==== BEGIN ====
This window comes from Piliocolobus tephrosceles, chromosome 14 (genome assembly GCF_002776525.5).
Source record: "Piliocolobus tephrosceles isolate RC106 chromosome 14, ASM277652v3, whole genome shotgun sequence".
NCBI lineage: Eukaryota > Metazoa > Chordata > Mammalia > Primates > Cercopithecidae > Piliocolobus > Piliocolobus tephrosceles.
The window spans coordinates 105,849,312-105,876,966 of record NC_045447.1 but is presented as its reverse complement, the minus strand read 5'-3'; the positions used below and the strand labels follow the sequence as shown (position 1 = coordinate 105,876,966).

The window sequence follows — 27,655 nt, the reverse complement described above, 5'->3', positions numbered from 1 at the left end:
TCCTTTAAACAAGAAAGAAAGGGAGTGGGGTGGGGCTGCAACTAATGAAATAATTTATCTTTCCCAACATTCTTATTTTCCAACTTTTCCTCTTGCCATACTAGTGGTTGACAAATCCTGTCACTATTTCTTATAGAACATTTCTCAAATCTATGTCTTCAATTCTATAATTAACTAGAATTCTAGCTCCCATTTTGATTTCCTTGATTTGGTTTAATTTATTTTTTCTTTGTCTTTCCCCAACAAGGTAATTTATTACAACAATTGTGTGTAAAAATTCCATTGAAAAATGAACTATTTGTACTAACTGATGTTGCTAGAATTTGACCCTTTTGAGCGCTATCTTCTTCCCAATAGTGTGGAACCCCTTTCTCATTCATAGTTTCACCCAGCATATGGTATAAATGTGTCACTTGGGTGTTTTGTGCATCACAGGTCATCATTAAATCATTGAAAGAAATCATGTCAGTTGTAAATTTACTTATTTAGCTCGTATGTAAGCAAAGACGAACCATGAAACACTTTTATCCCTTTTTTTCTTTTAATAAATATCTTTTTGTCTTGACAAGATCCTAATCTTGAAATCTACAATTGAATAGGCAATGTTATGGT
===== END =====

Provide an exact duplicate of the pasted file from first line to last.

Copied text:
This window comes from Piliocolobus tephrosceles, chromosome 14 (genome assembly GCF_002776525.5).
Source record: "Piliocolobus tephrosceles isolate RC106 chromosome 14, ASM277652v3, whole genome shotgun sequence".
NCBI lineage: Eukaryota > Metazoa > Chordata > Mammalia > Primates > Cercopithecidae > Piliocolobus > Piliocolobus tephrosceles.
The window spans coordinates 105,849,312-105,876,966 of record NC_045447.1 but is presented as its reverse complement, the minus strand read 5'-3'; the positions used below and the strand labels follow the sequence as shown (position 1 = coordinate 105,876,966).

The window sequence follows — 27,655 nt, the reverse complement described above, 5'->3', positions numbered from 1 at the left end:
TCCTTTAAACAAGAAAGAAAGGGAGTGGGGTGGGGCTGCAACTAATGAAATAATTTATCTTTCCCAACATTCTTATTTTCCAACTTTTCCTCTTGCCATACTAGTGGTTGACAAATCCTGTCACTATTTCTTATAGAACATTTCTCAAATCTATGTCTTCAATTCTATAATTAACTAGAATTCTAGCTCCCATTTTGATTTCCTTGATTTGGTTTAATTTATTTTTTCTTTGTCTTTCCCCAACAAGGTAATTTATTACAACAATTGTGTGTAAAAATTCCATTGAAAAATGAACTATTTGTACTAACTGATGTTGCTAGAATTTGACCCTTTTGAGCGCTATCTTCTTCCCAATAGTGTGGAACCCCTTTCTCATTCATAGTTTCACCCAGCATATGGTATAAATGTGTCACTTGGGTGTTTTGTGCATCACAGGTCATCATTAAATCATTGAAAGAAATCATGTCAGTTGTAAATTTACTTATTTAGCTCGTATGTAAGCAAAGACGAACCATGAAACACTTTTATCCCTTTTTTTCTTTTAATAAATATCTTTTTGTCTTGACAAGATCCTAATCTTGAAATCTACAATTGAATAGGCAATGTTATGGT